The investigation committee looking into the causes of Cyprus’ economic debacle officially released on Monday its report, saying that former President Demetris Christofias was predominantly responsible for Cyprus’ economic troubles.
The investigation committee was appointed in March by the Cabinet to probe into possible civil, criminal or political liabilities concerning developments in Cyprus’ economy and banking sector.
It was chaired by Giorgos Pikis, a former Supreme Court President and former member of the International Court of Justice in The Hague. Two more members include Supreme Court Judge Andreas Kramvis and former Cyprus Ombudsman and former judge Eliana Nicolaou.
Parts of the committees report, totaling 178 pages were read out by Pikis during a press conference which lasted more than one hour but did not answer any questions from reporters.
The committee said that the “main” responsibility for the economic debacle lies with former president of the Republic Demetris Christofias, who “determined the economic policy of the country, ignoring the impact of its policy on every aspect of the economy” and “insisted on imposing his positions, ignoring the experts’ advice and promptings on issues related to the economy”.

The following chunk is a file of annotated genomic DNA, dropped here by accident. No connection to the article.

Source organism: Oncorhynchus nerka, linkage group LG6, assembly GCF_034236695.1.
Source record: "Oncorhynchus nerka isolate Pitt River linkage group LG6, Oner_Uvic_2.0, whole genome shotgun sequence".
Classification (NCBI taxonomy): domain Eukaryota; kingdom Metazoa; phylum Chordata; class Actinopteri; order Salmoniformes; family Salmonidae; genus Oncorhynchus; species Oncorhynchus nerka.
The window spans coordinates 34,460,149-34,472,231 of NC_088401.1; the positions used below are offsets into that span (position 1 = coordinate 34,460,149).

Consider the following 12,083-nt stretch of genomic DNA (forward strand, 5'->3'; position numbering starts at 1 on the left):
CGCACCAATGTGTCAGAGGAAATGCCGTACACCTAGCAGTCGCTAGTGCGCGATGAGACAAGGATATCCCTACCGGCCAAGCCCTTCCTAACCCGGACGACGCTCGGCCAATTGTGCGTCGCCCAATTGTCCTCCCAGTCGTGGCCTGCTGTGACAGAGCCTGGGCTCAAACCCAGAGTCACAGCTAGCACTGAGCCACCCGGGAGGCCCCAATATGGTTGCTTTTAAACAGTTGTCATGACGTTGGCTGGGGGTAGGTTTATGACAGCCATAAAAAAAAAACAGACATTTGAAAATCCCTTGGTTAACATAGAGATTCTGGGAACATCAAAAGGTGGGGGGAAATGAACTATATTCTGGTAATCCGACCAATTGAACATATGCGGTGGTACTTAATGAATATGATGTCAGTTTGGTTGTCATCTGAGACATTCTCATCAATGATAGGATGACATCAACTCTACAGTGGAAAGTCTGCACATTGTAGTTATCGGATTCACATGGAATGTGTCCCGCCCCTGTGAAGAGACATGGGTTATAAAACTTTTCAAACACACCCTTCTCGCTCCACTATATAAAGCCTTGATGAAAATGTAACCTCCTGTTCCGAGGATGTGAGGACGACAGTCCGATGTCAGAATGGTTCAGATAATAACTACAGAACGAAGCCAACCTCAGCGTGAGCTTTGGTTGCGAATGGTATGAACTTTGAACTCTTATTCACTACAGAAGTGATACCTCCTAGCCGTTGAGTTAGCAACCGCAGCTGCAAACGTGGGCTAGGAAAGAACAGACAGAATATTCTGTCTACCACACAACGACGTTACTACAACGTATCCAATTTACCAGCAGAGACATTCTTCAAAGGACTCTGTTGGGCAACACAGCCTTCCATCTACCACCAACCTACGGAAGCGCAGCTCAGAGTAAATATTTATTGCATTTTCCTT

The investigation committee also attributed responsibility to President Nicos Anastasiades and his government because they were not well prepared for the negotiations of the Eurogroup session held on 15 March at which Cyprus was asked to impose a haircut on deposits to recapitilise its two largest banks which were heavily exposed to the Greek debt.
The committee said that political responsibility also rests with the members of Christofias’ cabinet “who had the power to reject proposals and bills on the economy but did not do so”.
Political responsibility is also attributed to the Democratic Party (DEKO) and the socialist movement EDEK which participated in Christofias’ administration for three and a half years and two years respectively.
The member of the committee Eliana Nicolaou drew up a supplementary report in which she noted that “the economic crisis was caused by the activation of a vicious circle of interdependence between the banking system and the country’s finances”. Nicolaou said that she would not read out her report as “it did not reflect the positions of the other two members of the committee”.
Excluded from international markets since May 2011, Cyprus requested and received a €10 billion financial assistance package from the Troika (EC, ECB, IMF).
The package featured a sizeable reduction of the island’s banking sector, as well as bail-in of uninsured deposits, which hampered the services sector, one of the island’s main source of income.
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